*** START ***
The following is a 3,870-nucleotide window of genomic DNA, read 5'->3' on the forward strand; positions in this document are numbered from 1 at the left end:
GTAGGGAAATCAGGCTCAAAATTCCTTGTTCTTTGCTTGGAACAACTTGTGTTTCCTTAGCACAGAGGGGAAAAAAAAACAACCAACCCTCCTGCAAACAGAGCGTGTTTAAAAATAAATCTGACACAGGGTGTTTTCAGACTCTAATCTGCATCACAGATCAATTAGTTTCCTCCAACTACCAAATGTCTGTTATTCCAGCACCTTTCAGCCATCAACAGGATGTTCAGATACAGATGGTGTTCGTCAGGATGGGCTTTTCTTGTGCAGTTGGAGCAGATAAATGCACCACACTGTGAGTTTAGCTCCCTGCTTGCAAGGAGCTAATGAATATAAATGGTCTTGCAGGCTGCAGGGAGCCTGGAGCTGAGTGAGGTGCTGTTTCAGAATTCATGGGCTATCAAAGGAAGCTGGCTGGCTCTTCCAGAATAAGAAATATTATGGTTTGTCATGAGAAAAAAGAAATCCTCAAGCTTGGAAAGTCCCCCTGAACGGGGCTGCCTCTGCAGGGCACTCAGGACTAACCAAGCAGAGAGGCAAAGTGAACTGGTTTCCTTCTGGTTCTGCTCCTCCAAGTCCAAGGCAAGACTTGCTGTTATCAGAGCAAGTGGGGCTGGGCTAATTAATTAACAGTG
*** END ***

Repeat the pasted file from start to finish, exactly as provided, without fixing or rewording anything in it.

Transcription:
The following is a 3,870-nucleotide window of genomic DNA, read 5'->3' on the forward strand; positions in this document are numbered from 1 at the left end:
GTAGGGAAATCAGGCTCAAAATTCCTTGTTCTTTGCTTGGAACAACTTGTGTTTCCTTAGCACAGAGGGGAAAAAAAAACAACCAACCCTCCTGCAAACAGAGCGTGTTTAAAAATAAATCTGACACAGGGTGTTTTCAGACTCTAATCTGCATCACAGATCAATTAGTTTCCTCCAACTACCAAATGTCTGTTATTCCAGCACCTTTCAGCCATCAACAGGATGTTCAGATACAGATGGTGTTCGTCAGGATGGGCTTTTCTTGTGCAGTTGGAGCAGATAAATGCACCACACTGTGAGTTTAGCTCCCTGCTTGCAAGGAGCTAATGAATATAAATGGTCTTGCAGGCTGCAGGGAGCCTGGAGCTGAGTGAGGTGCTGTTTCAGAATTCATGGGCTATCAAAGGAAGCTGGCTGGCTCTTCCAGAATAAGAAATATTATGGTTTGTCATGAGAAAAAAGAAATCCTCAAGCTTGGAAAGTCCCCCTGAACGGGGCTGCCTCTGCAGGGCACTCAGGACTAACCAAGCAGAGAGGCAAAGTGAACTGGTTTCCTTCTGGTTCTGCTCCTCCAAGTCCAAGGCAAGACTTGCTGTTATCAGAGCAAGTGGGGCTGGGCTAATTAATTAACAGTG